Yesterday we drove to a village in Donegal, pop. circa 713, to slurp oysters in gin, swim in the warm sea, and escape the dread and anxiety generated by U. S. headlines. There must be beauty in the world, if only I seek it. "Regenerative experiences: Plunge into the sea. The sun. An old city. Silence."--Susan Sontag
At Maghera Strand, I took some photos and videos, only to marvel at elusive nature. I can't quite capture sand’s shifting colours, the bleating of sheep in these emerald hills, the vastness of a sparsely occupied beach. Perhaps this is why some people write poetry instead.
In the caves, the enigmatic strata of the ages, time compressed, evokes awe at the sublimity of nature. Geologically, Ireland is composed of the parts of two lost continents that collided 420 million years ago. It didn't become an island until a few thousand years ago. Now it drifts northwards, infinitesimally, disregarding arbitrary, man-made borders, and Ireland's variety of stone reflects its passage through the tropics and desert belts of Earth's hemispheres. I find this reassuring, like the sight of people rendered tiny by the scale of these ancient hills. They meld into the shadowy crannies, like so many before them.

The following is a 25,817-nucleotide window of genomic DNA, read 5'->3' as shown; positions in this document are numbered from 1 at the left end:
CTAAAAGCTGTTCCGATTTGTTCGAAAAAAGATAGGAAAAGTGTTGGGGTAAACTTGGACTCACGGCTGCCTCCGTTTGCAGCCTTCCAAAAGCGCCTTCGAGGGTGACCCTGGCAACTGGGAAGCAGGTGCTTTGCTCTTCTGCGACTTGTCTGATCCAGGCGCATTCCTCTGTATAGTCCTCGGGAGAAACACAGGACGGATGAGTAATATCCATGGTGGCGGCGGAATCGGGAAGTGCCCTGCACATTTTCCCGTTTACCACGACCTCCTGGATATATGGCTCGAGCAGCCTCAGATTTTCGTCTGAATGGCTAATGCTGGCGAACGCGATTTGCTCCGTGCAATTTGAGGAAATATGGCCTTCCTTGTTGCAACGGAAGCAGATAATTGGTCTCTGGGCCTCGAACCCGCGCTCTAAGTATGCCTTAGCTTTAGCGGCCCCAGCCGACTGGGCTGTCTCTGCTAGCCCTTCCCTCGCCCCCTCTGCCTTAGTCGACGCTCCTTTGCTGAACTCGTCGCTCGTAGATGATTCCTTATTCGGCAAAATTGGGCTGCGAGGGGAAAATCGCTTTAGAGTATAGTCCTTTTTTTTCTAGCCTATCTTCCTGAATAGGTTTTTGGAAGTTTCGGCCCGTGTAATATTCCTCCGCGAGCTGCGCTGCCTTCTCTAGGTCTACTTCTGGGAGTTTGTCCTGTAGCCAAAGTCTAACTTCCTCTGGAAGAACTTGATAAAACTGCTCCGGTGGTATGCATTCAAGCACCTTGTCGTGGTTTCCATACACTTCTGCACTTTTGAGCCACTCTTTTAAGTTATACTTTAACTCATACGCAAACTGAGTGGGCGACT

Ireland's geological history also feels like a personal metaphor: I was born in California, but during my life-passage, I become something else, a creature sedimented by memories of icy and hot spells in strange and wonderful lands. I am fern-furred and microfossiled, pretty purple with foxgloves, a swift on the wing. These words, corals embedded in the stone of my life.
At one point, I watch my husband rush toward the sea with trepidation; we had been warned of strong currents. He disappears and I feel the fragility of our life together. Certainty recedes with the tide, water pulled elsewhere, to a vast and unspeakable mystery. Then it returns, an onrush of feeling from immeasurable depths, to the place where I see him, in the distance, his movements as familiar as my own.